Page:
Then far into your wife’s unexpected pregnancy, a visitor comes. You are told that the visitor is your wife’s young cousin Mary from Nazareth, who has come to help your wife in these last difficult months of her pregnancy. Tearing yourself away from your studies, you return home. You want to thank Mary for her kindness in coming to help Elizabeth. As you come into Mary’s presence, what do you sense? There is a look about Mary. There always has been. She is a kind and generous young woman. But she has always had about her a seriousness, a sense of purpose, a dignity beyond her years. But now, something about Mary is different. Do you feel within your soul that you are in the presence of God? Do you have the same intuition as your wife had when she heard Mary’s voice, when your soon to be born son leaped for joy in her womb? You are a man of deep thoughts and an intense love of God. Would you know that you are in His Presence? Does Mary or Elizabeth tell you the news – Mary carries within her womb the Messiah, the Son of God? What are your thoughts at her news? Do you disbelieve her as you did the angel who announced Elizabeth’s pregnancy? Or have you learned enough, thought enough, prayed enough to know that God is doing wondrous things, and He has given you a small part to play in the drama. Do you fall on your knees as you behold Mary? Do you reach out to touch the Son of God growing within her? Can you still breathe?

In Zechariah’s canticle –  the first two lines – we find these words:

Blessed be the Lord, the God of Israel;
he has come to his people and set them free.

He has raised up for us a mighty savior,
born of the house of his servant David.

Was this Luke’s reflection on what he knew had happened or were they Zechariah’s words, for he knew from Mary that the Messiah was developing as an infant in her womb? Does it matter if it is Luke’s reflection or Zechariah?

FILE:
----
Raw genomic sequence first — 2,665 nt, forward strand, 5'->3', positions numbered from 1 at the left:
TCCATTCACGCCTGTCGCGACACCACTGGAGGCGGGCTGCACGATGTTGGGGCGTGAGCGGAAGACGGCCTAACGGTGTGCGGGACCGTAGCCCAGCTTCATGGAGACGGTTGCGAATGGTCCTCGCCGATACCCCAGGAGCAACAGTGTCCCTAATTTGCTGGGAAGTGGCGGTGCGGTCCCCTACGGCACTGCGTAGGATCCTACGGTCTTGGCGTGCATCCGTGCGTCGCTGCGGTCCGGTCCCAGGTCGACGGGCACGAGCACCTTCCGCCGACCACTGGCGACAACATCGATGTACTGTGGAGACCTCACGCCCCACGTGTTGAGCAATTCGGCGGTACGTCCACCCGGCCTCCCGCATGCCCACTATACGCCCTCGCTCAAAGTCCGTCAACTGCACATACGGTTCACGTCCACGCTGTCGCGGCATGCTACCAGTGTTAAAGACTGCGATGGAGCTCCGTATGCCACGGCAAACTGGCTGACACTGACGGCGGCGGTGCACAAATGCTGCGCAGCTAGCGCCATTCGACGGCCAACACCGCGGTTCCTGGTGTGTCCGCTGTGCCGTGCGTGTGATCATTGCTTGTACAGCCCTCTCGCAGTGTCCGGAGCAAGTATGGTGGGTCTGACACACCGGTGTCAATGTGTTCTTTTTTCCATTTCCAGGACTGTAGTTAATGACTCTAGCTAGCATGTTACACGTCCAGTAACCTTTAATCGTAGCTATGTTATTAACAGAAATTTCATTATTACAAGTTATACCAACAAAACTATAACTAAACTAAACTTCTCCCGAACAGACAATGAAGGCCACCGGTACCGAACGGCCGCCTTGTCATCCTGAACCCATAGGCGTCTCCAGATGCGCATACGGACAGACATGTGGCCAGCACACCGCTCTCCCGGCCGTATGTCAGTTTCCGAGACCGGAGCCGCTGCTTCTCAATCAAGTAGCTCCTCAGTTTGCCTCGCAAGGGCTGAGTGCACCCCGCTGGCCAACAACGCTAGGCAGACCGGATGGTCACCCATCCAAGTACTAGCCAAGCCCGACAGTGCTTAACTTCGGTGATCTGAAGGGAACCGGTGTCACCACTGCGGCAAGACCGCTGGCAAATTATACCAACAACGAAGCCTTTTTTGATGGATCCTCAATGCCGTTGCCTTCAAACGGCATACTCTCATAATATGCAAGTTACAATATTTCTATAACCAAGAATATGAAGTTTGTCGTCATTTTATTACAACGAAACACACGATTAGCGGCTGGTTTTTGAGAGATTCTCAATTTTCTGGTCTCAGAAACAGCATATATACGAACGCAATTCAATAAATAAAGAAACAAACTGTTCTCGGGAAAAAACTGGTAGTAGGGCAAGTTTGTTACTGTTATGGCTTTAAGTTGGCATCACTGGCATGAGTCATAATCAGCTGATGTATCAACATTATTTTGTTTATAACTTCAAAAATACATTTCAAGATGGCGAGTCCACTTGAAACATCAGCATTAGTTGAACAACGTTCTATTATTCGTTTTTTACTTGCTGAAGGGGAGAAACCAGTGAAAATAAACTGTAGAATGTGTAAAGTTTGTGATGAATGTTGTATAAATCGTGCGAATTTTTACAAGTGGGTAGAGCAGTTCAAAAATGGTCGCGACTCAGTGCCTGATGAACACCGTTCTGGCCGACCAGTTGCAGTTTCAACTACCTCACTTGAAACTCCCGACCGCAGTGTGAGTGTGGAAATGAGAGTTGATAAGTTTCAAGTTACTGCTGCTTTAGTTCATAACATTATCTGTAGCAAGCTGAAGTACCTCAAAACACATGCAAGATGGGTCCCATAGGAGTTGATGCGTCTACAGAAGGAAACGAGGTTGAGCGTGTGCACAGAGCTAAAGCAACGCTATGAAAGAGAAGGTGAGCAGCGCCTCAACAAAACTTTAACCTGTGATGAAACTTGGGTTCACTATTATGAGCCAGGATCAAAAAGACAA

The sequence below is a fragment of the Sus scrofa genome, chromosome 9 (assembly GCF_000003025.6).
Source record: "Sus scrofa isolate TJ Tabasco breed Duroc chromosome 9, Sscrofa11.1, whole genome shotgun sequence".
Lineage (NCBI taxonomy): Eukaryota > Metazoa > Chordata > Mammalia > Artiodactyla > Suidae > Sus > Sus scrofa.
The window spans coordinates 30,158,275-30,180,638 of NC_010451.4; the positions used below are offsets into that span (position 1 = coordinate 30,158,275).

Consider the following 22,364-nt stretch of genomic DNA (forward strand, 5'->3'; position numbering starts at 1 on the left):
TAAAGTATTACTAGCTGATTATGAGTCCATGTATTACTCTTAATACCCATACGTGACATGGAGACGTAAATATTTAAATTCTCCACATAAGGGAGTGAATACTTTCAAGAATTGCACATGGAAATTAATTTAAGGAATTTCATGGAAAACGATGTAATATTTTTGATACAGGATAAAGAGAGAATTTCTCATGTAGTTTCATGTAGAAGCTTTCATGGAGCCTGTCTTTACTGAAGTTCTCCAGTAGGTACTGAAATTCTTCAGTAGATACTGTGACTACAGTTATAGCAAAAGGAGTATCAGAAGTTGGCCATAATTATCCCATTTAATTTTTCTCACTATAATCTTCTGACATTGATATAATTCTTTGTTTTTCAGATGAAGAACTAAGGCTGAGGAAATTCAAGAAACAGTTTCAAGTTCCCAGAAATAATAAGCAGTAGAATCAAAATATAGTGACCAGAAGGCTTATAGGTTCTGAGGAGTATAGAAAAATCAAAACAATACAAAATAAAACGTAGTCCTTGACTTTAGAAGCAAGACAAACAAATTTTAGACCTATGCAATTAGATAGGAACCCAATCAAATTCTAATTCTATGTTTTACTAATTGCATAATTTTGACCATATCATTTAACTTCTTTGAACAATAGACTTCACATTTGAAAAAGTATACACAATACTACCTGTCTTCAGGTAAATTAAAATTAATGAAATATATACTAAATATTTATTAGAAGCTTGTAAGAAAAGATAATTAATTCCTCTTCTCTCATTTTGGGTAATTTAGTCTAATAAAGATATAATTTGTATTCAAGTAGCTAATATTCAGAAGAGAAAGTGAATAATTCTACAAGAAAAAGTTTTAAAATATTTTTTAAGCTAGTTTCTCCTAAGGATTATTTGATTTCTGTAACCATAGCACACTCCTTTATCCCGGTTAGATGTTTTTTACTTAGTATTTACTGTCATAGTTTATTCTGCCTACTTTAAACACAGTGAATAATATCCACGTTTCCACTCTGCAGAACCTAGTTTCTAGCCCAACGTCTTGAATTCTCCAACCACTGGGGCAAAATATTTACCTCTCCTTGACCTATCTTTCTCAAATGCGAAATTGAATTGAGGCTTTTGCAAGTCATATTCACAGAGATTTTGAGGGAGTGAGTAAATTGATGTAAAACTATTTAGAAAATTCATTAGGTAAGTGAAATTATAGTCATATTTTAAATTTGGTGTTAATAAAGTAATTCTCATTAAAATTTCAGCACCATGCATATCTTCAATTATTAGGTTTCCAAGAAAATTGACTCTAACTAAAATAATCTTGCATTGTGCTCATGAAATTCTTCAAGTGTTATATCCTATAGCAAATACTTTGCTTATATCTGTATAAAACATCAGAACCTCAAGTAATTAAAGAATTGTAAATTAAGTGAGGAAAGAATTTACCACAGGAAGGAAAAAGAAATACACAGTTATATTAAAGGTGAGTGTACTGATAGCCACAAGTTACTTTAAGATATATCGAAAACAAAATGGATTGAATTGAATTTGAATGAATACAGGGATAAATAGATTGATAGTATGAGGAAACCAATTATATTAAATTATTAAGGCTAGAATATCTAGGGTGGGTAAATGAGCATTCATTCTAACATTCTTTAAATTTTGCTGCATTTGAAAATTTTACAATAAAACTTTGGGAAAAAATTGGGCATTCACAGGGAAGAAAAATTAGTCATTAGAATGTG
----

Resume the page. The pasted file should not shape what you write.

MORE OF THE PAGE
August 5, 2013

Through his holy prophets he promised of old
that he would save us from our enemies,
from the hands of all who hate us.

He promised to show mercy to our fathers
and to remember his holy covenant.

This was the oath he swore to our father Abraham:
to set us free from the hands of our enemies,
free to worship him without fear,
holy and righteous in his sight
all the days of our life.

Today while reading the Morning Prayer, it occurred to me that Zechariah knew what the promise was – not necessarily a return of a Davidic kingdom, but a place and a time where the chosen people could worship God freely. Yes, they would be free from the hands of enemies, but being able to worship God freely would allow them to be holy and righteous in the sight of God. Perhaps he saw that as the promise of the Covenant.

Comparing Magnificat of Mary and Canticle of Zechariah

This draft was written some months ago and never finished.

These beautiful songs come from the Gospel of Luke. Mary sings hers first. Was Zechariah present to hear? How did Mary’s words influence Zechariah? Or did they? What are the common themes? How are these themes related to Israel’s faith?

————————————–

Luke 1:46-55
The soul rejoices in the Lord

My soul proclaims the greatness of the Lord,
my spirit rejoices in God my Savior
for he has looked with favor on his lowly servant.

From this day all generations will call me blessed:
the Almighty has done great things for me,
and holy is his Name.

He has mercy on those who fear him
in every generation.

He has shown the strength of his arm,
he has scattered the proud in their conceit.

He has cast down the mighty from their thrones,
and has lifted up the lowly.

He has filled the hungry with good things,
and the rich he has sent away empty.

He has come to the help of his servant Israel
for he has remembered his promise of mercy,
the promise he made to our fathers,
to Abraham and his children for ever.

————————————

Luke 1:68 – 79
The Messiah and his forerunner

Blessed be the Lord, the God of Israel;
he has come to his people and set them free.
He has raised up for us a mighty savior,
born of the house of his servant David.

Through his holy prophets he promised of old
that he would save us from our enemies,
from the hands of all who hate us.
He promised to show mercy to our fathers
and to remember his holy covenant.

This was the oath he swore to our father Abraham:
to set us free from the hands of our enemies,
free to worship him without fear,
holy and righteous in his sight all the days of our life.

You, my child, shall be called the prophet of the Most High;
for you will go before the Lord to prepare his way,
to give his people knowledge of salvation
by the forgiveness of their sins.

In the tender compassion of our God
the dawn from on high shall break upon us,
to shine on those who dwell in darkness and the shadow of death,
and to guide our feet into the way of peace.